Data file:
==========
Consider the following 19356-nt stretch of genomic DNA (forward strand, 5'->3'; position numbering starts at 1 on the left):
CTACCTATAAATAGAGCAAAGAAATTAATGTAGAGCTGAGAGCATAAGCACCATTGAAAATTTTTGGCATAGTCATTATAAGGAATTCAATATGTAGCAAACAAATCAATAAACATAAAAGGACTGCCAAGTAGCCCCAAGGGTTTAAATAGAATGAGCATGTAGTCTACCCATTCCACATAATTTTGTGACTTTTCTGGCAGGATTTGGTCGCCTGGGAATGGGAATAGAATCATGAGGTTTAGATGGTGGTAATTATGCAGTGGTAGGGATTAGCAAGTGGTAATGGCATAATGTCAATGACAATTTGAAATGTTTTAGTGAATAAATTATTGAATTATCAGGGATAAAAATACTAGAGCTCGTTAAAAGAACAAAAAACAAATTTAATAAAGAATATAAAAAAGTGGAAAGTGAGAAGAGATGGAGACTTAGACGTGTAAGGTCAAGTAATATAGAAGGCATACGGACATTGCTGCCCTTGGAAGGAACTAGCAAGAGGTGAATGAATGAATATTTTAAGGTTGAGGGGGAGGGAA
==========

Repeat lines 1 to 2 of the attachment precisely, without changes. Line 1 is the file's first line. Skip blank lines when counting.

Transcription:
Consider the following 19356-nt stretch of genomic DNA (forward strand, 5'->3'; position numbering starts at 1 on the left):
CTACCTATAAATAGAGCAAAGAAATTAATGTAGAGCTGAGAGCATAAGCACCATTGAAAATTTTTGGCATAGTCATTATAAGGAATTCAATATGTAGCAAACAAATCAATAAACATAAAAGGACTGCCAAGTAGCCCCAAGGGTTTAAATAGAATGAGCATGTAGTCTACCCATTCCACATAATTTTGTGACTTTTCTGGCAGGATTTGGTCGCCTGGGAATGGGAATAGAATCATGAGGTTTAGATGGTGGTAATTATGCAGTGGTAGGGATTAGCAAGTGGTAATGGCATAATGTCAATGACAATTTGAAATGTTTTAGTGAATAAATTATTGAATTATCAGGGATAAAAATACTAGAGCTCGTTAAAAGAACAAAAAACAAATTTAATAAAGAATATAAAAAAGTGGAAAGTGAGAAGAGATGGAGACTTAGACGTGTAAGGTCAAGTAATATAGAAGGCATACGGACATTGCTGCCCTTGGAAGGAACTAGCAAGAGGTGAATGAATGAATATTTTAAGGTTGAGGGGGAGGGAA